Possibly Thomas Richard Farman (1872-1940)
Born son of Thomas Frederick Farman
1904 FARMAN, Messrs. Henri and Maurice, 10, Rue Notre Dame de Lorette, Paris (private address); Rue des Acacias (business address). Are the sons of the Standard correspondent in Paris. At fourteen they began their career as professional cyclists by winning a number of prizes in French races. In 1892 Henri became bicycle champion of France, and the following year his brother Maurice took the French Championship from him. In 1895 both brothers rode tandem, and found nobody to beat them until 1897, Owing to this fact they were nicknamed the "Virgin team." When the first motor-tricycles came out, both brothers began hiring machines from different makers, and soon became very expert motorists. Henri won the first motor-tricycle race, the Cote de Chanteloup, with a 1.75-h.p. tricycle. In 1901 Henri began racing in earnest, and won the Pau 150 kilometre race on a light Darracq. In the same race Maurice came in first in the heavy cars section. In May, 1901, Henri got in fourth in the Paris-Bordeaux race of that year; he then drove a Panhard. It was also on a Panhard that he took fourth place in the 1901 Paris-Berlin race. In 1902 Maurice came in first in the French Northern Circuit, or alcohol race. Henri took second place in the same race. In the 1902 Paris-Vienna race Henri got in first in spite of an accident, which delayed him two hours. It was an accident that obliged him to abandon the Paris-Madrid race at Vendome. In the Irish race for the Gordon Bennett Cup Henri had a puncture, his reservoir leaked badly, and his brake refused to act, but he got in third, ten minutes after the winner. Henri and his brother Maurice have a tremendous amount of pluck, and though brought up in France, and earning their living there, they are still essentially British in character. Henri is now in business with his brother Dick, and according to all accounts is doing well. Both the racing brothers believe that very few of the present big factories make any money; they are obliged to spend too much in experimenting. They assert that the future of the motor trade lies in the building of cars for industrial and commercial purposes, more than, as now, for pleasure or recreation.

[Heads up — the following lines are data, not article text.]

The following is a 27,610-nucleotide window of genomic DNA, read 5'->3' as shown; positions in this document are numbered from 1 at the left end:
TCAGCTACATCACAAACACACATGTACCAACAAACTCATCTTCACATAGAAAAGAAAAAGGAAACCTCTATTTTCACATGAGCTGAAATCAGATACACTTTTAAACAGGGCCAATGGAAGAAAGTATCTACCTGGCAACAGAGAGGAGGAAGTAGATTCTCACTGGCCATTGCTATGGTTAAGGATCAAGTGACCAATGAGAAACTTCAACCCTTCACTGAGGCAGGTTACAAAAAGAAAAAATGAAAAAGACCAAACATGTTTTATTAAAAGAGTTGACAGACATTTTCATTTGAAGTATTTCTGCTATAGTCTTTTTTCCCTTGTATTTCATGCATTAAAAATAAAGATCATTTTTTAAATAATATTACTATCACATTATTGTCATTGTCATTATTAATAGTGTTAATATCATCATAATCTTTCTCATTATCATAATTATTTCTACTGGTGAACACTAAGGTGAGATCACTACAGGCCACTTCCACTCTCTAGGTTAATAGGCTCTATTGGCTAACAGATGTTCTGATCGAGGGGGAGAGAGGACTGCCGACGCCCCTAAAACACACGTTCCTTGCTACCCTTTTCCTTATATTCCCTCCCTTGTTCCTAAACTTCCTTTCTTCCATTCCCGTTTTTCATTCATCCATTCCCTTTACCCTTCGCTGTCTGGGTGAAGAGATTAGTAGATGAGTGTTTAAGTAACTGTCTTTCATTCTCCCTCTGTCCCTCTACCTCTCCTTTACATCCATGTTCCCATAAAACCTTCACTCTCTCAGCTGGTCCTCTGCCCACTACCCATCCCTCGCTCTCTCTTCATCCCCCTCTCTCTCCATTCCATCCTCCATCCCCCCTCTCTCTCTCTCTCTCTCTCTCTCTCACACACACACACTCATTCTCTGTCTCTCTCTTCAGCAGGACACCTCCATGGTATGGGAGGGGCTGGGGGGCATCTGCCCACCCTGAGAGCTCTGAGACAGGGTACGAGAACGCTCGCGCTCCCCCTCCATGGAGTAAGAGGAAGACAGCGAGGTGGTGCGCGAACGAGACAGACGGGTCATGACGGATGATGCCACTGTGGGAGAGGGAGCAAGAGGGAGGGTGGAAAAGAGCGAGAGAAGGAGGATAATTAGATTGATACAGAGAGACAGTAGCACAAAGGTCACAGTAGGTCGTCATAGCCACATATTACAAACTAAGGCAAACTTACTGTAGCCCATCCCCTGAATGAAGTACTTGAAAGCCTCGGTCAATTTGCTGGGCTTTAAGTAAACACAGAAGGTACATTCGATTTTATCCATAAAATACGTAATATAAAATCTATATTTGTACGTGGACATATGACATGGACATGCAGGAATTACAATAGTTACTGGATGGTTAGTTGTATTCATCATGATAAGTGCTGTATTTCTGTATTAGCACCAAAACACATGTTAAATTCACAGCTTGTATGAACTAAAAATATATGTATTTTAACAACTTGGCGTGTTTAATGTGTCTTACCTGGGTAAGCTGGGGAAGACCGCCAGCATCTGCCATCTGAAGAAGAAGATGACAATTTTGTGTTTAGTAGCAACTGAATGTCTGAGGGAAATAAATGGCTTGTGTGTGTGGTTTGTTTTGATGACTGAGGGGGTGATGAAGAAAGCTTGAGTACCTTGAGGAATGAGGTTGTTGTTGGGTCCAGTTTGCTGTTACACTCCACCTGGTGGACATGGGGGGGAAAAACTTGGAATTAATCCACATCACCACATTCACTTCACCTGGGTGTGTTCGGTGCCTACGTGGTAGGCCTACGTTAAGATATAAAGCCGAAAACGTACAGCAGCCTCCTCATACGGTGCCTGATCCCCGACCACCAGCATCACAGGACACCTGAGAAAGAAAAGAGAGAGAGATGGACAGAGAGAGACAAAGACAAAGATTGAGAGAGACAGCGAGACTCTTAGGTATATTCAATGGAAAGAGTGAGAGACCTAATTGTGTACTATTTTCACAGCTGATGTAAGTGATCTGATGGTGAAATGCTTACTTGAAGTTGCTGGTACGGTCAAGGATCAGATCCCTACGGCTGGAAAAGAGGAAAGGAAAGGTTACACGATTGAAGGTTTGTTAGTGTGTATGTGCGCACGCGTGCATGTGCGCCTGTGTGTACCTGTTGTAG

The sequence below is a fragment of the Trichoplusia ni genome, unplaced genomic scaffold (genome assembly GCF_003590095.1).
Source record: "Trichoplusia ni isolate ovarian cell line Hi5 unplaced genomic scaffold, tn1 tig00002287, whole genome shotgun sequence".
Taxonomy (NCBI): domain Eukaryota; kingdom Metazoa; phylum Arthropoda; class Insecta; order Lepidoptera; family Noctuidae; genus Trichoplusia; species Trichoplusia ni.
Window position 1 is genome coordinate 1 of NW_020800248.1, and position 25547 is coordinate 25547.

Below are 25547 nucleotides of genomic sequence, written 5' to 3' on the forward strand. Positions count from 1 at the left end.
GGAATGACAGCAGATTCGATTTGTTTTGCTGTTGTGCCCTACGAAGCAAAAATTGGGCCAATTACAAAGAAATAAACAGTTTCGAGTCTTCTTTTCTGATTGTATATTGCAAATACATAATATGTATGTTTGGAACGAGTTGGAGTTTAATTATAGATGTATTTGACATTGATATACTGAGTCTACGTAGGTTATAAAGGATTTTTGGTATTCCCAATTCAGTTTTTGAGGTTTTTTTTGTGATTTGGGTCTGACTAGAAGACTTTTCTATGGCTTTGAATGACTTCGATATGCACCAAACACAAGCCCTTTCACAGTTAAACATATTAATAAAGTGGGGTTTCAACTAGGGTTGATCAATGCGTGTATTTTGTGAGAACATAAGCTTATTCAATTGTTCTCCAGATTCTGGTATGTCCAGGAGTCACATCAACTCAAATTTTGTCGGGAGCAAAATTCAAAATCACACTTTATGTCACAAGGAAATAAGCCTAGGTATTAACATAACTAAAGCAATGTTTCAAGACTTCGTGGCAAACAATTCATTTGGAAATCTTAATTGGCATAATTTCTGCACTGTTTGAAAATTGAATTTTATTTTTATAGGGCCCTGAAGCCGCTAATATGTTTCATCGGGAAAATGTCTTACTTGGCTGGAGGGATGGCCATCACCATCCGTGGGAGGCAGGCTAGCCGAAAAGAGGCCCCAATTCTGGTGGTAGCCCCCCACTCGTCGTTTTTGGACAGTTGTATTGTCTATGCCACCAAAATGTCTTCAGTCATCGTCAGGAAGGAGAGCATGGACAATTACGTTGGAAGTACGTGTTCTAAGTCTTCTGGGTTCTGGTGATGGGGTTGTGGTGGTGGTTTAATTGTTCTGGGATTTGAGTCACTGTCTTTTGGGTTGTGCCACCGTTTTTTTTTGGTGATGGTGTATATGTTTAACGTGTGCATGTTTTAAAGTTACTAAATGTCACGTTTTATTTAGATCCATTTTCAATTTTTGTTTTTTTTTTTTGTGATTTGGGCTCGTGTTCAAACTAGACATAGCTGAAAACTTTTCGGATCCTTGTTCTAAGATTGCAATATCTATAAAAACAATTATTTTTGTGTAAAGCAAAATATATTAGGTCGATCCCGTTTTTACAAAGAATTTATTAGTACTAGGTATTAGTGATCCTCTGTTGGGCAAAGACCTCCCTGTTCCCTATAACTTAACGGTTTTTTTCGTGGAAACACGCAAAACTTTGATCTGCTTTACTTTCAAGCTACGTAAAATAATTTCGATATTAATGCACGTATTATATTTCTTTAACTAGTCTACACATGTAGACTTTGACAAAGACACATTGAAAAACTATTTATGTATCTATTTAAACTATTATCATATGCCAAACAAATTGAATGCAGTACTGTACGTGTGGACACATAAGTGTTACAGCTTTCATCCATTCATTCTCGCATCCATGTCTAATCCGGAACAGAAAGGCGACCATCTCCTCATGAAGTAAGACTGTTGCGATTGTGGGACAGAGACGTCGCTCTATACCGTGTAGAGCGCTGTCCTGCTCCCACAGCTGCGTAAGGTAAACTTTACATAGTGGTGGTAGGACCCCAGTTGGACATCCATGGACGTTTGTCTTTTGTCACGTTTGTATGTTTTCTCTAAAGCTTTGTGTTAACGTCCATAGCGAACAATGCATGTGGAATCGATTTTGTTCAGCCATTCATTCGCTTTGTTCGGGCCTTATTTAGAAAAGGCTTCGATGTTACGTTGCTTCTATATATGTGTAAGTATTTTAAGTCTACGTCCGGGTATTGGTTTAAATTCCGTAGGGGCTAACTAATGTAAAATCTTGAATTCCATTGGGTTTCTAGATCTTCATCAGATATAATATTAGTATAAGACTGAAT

Richard was involved in flying with his brothers' aircraft:
1911 Maurice Farman, at Buc, took up his brother Dick, flying with him to Rambouillet.
1912 Dick Farman was testing a M. Farman biplane at Etampes for the Japanese Government.
1913 Dick Farman made a flight of over an hour’s duration on a Maurice Farman biplane at Buc.
1913 A report of Maurice Farman, with a lady passenger, flying to Etampes from Buc. During the return trip he flew in company with Dick Farman, who was piloting one of new type M. Farmans.
Sources of Information
- Motoring Annual and Motorist’s Year Book 1904
- Flight International Magazine 1911-10-07
- Flight International Magazine 1912-11-23
- Flight International Magazine 1913-03-15
- Flight International Magazine 1913-11-15